It’s been nearly two years since a pair of classic old shortwave receivers followed me home from California, and they have been staring at me each time I enter the shop ever since. Neither are functional, and both are daunting restoration projects. I wanted to revive some of my old vacuum tube chops and collect some vintage test equipment before diving into these beauties.
A few months ago, I refurbished a Dynaco Stereo 120 audio amplifier for my studio, replacing a Stereo 80 amp that had been in service for years. There wasn’t anything wrong with the 80, but I wanted the increased power and the sound improvements that the 120 upgrades had provided in the studio.
Funny how things come full circle. When I was a young electronics experimenter, tube equipment was cheap and solid state devices were expensive and exotic. I could work with low-power diodes and transistors, but to accomplish anything with some power, tube circuits were king.
The annual San Antonio Radio Fiesta was a few weeks ago, and I inadvertently purchased a few radios. That wasn’t my intention, but circumstances got the better of me. — I should explain.
Christmas gifts for my two great-nephews are always a challenge, and with one entering the first grade, I wanted to up my game a little. The standard Lego-based gifts are always popular, but I sensed that something more involved might be a real hit. By the time I was in Grade School, I was fascinated by all things electrical and radio, so why not give something along those lines?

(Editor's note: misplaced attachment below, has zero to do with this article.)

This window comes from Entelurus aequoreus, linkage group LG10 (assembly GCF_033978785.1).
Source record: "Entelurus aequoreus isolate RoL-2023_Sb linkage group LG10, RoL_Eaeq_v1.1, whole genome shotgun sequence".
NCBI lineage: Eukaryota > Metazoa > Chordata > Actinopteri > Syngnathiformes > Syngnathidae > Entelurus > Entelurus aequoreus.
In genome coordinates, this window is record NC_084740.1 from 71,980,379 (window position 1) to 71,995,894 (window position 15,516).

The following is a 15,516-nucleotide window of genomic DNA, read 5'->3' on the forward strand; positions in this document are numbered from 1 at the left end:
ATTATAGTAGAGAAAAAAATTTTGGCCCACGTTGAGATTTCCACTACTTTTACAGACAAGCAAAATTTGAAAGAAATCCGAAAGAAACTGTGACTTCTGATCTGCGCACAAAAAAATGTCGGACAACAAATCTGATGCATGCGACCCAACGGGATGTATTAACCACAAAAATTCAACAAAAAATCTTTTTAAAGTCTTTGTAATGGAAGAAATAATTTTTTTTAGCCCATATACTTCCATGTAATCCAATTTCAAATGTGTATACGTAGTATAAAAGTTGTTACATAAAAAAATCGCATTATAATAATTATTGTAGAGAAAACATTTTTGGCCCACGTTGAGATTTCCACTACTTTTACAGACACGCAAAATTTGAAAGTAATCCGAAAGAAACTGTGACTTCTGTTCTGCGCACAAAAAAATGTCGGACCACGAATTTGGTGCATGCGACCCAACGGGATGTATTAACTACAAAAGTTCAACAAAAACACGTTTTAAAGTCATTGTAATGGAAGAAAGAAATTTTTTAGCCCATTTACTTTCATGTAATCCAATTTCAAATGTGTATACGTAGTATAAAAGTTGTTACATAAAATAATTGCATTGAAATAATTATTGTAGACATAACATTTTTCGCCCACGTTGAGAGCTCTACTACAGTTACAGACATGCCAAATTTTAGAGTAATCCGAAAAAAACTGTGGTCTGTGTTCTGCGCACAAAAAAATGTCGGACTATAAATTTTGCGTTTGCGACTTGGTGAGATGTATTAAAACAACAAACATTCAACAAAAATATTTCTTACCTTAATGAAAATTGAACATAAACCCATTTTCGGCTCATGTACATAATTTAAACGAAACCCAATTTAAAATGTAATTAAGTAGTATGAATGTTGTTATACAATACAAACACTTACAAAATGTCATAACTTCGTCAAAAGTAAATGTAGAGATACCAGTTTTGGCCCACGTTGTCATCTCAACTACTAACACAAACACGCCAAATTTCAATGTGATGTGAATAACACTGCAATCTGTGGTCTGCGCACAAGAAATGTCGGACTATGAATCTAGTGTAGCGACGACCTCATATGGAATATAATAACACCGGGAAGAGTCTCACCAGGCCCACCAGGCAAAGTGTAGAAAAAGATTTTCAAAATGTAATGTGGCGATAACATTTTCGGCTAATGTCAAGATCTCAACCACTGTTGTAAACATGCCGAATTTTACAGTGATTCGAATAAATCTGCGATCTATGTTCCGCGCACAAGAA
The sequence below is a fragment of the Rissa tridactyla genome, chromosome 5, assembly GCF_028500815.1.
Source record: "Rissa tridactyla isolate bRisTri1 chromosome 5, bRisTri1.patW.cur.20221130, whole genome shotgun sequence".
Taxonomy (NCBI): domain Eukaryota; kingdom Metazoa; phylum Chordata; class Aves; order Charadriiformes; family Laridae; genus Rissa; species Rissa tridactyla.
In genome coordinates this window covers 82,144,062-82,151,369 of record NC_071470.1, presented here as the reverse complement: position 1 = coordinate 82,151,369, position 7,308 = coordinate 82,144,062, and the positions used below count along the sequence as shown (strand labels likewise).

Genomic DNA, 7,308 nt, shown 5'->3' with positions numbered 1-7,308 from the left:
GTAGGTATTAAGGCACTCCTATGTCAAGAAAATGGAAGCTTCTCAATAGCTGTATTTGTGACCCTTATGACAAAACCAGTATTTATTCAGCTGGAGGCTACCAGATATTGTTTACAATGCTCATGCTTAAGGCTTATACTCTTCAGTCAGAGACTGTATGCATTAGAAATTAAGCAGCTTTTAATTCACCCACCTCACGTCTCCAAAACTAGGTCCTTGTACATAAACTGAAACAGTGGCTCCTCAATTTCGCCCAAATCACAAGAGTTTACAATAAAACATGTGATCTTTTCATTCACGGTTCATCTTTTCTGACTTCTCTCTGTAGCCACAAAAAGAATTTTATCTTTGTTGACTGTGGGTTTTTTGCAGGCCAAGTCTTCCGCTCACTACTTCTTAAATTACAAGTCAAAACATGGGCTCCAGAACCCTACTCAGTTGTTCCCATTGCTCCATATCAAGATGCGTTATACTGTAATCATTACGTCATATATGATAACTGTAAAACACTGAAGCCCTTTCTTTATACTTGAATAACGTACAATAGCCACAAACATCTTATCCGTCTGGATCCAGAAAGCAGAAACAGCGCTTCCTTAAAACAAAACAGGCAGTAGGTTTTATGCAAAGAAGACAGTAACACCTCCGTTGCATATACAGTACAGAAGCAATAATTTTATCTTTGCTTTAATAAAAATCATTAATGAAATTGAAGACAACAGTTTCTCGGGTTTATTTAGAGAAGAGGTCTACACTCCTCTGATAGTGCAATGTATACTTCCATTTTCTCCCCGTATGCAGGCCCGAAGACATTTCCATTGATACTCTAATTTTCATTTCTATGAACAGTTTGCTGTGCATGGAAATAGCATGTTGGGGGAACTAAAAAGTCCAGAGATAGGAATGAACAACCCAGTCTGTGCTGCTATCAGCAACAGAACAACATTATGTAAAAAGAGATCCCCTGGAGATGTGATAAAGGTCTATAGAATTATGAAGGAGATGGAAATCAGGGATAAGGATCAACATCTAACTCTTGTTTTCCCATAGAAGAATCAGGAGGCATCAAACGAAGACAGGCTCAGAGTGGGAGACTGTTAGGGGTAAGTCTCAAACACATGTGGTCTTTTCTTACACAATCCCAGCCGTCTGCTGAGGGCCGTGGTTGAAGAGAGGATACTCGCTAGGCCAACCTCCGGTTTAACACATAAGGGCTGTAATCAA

I am listening to a classic solid-state amp from the 70’s. Just a couple of weeks ago, it arrived from an eBay auction in rough and partially-working condition.
I’ve lived here at Roy Creek Ranch for 22 years, with varying interest in Amateur Radio. Career was a big part of that, with little spare time each weekend before work each Monday morning. Add a 2-3 hour daily commute and ham radio just didn’t fit in.
In a former life, I worked in professional audio sales and service for a local music store. This was about a million years ago, and the store, Musicmakers Austin, is long gone. I was just recently out of college and the modest pay didn’t matter too much because I was living every musician’s dream: working as a musician — or at least in close proximity to working musicians.
Marilyn and I enjoy the odd flea market ramble, and a trip to Bussey’s in Schertz, Texas was fun. It was our first time to this meet, and we didn’t really know what to expect. I wasn’t looking for anything in particular, but old tools, radios or cast iron always get my attention.
About 40 years ago, Bob (a high-school buddy) and I started a surplus electronics business. We were hoping to make a little extra money and feed our Amateur Radio habit. We started with a purchase of 18,000 pounds of stuff.